So now, as Stephen rode on in the snow and the cold, he placed his hand on the bag holding these precious sheets of paper and felt their reassuring bulk under his hand. Unlike Zacharias, who capitulated to the idea of allowing the Frankish usurper to overthrow his divinely appointed king in exchange for protection from the Lombards - protection that had yet to come - Stephen was headed over the pass with a document that had the power to confirm the Papacy’s choice of a secular leader, to solidify Pépin’s hold on the crown, and to raise that king to unimaginable new levels.

Stephen’s job now, with the Donation in hand, was not merely to survive, but to create a new power in the West, a power capable of standing up to all of the Church’s enemies. The Donation would place the Pope in the position of selecting this ruler and imbuing him with authority that no other leader had held since the time the Roman Emperors had still lived in Rome. Stephen’s job was to make sure that in making this new ruler he extracted every bit of power and reform that he could for the Papacy, to make sure that he and his self-selected Emperor would - together - rule the West. And with the Donation in hand, there wouldn’t be a power on Earth who could stop them.

Stephen II had left Rome a beggar, but he was going to return a ruler.


This is Thugs and Miracles.

Season 3, Episode 2: The Donation

Alright, welcome back! As always, I’m Benjamin Bernier, and this week we’re going to look at what may have been the greatest forgery in the history of the world... or at least, one of the most impactful. You see, the Donation of Constantine, for all of its discussion of curing the Emperor of leprosy and how he was just so grateful for this miracle that he left the entirety of the Western Empire to the Papacy, wouldn’t have been worth the vellum it was written on if it hadn’t been for one thing: People believed it, and they believed it because the Papacy backed it. According to Devis Valenti:

“Around the mid-eighth century, especially during the pontificate of Stephen II (752-757) and Paul I (757-767) was notably promoted the cult of St Sylvester, responsible, according to the hagiographic tradition handed down by the Actus Sylvestri, for the conversion of Emperor Constantine. The story was used by the popes eminently for two purposes: as support for the struggle against eastern iconoclasm and, especially, as an instrument of legitimation of the temporal power of the Church of Rome.”

We know now that, while the popes liked the use of the document as a way to legitimize their standing, the whole thing was bogus. Without turning this entire episode into a medieval conspiracy show, suffice it to say that the Donation was debunked in 1440 by a guy named Lorenzo Valla, who essentially outed the document by showing that the Latin used in the document was not 4th century vernacular. People resisted this finding for a little while - mainly those who had a lot to lose as a result of the discovery - but it was finally accepted as fact by most everyone, to include the Catholic Church itself. Of course, don’t forget that Constantinople and the Eastern Roman Empire fell to Mehmed II and the Ottomans in 1453, a fact that may have made it easier for the Church to give in about the forgery considering that too much time had gone by and the main group aggrieved by the Donation - the Eastern Romans - no longer existed. They could give an Erkel-like “Did I do that?” and shrug their shoulders, blame bad acts committed centuries earlier, and then tell everyone that it was really probably better to just look forward and not dwell. But all of that is still 700 years in the future; in 754, people weren’t looking at the document for how well it held to the language conventions of the 4th century. They were looking at how the document could serve them here and now, and they were willing to accept the Donation on “faith.”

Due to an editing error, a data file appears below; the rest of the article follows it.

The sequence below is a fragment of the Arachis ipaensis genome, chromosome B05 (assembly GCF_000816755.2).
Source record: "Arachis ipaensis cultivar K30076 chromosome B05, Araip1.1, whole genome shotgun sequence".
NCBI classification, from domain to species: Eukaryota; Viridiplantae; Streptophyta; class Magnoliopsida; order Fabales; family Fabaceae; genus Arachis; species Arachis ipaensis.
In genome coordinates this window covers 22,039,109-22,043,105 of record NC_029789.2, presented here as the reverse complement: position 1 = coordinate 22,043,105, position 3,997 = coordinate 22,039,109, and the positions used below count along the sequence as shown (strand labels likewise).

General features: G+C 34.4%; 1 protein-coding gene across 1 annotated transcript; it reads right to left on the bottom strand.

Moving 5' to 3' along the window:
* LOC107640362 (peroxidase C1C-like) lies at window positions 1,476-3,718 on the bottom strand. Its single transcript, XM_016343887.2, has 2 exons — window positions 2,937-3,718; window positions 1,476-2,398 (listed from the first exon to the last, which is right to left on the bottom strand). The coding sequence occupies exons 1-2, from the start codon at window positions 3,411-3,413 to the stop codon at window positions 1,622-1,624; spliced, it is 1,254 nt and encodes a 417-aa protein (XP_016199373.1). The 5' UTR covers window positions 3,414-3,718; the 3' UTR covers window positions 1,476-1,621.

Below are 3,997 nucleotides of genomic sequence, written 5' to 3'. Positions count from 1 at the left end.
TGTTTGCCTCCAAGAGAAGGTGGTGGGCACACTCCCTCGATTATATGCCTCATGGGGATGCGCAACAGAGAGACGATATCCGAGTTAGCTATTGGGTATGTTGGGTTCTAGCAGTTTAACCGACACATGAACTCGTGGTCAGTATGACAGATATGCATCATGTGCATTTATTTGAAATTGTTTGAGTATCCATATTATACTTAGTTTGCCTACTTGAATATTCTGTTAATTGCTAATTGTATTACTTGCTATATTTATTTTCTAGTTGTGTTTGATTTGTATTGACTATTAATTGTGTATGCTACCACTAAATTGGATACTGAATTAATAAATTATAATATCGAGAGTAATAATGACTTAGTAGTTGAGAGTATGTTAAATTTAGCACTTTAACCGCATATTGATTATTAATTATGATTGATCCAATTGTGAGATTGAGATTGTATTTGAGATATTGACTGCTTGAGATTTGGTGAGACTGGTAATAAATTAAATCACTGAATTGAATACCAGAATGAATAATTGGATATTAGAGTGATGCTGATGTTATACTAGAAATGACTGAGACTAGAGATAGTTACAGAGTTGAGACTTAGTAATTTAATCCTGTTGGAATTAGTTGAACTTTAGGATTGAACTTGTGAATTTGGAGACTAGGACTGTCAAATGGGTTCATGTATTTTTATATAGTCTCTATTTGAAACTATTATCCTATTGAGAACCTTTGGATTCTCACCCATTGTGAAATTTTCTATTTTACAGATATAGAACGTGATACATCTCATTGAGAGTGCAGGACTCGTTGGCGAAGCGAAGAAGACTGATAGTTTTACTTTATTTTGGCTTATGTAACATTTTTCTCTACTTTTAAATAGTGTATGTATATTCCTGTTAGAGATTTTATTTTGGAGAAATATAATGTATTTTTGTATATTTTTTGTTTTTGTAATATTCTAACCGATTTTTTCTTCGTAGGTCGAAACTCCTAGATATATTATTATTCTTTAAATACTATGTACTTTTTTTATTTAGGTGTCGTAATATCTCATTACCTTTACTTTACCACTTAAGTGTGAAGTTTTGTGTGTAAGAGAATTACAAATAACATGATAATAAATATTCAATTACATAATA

Now, for the Pope, it was relatively clear why Stephen II would accept the Donation without too many questions. A document that provided the Papacy with worldwide spiritual power and Western Empire-wide temporal power was the answer to everything plaguing the Pope at that moment. Now, I have no evidence to prove that Stephen II was the author of the Donation of Constantine, nor can I prove that he commissioned it (and, in all fairness, no one has been able to pinpoint where or when the document originated), but I will say that it’s pretty ironic that Stephen II and his brother, the future Pope Paul I, were advocating the Cult of Sylvester at roughly the same time a document claiming the transmission of an entire Empire from the sitting Emperor to Sylvester came into existence... maybe it’s just me, but it all seems just a little too perfect. Seriously, listen to how specific the Donation gets; this is from the text of the document as translated in 1910: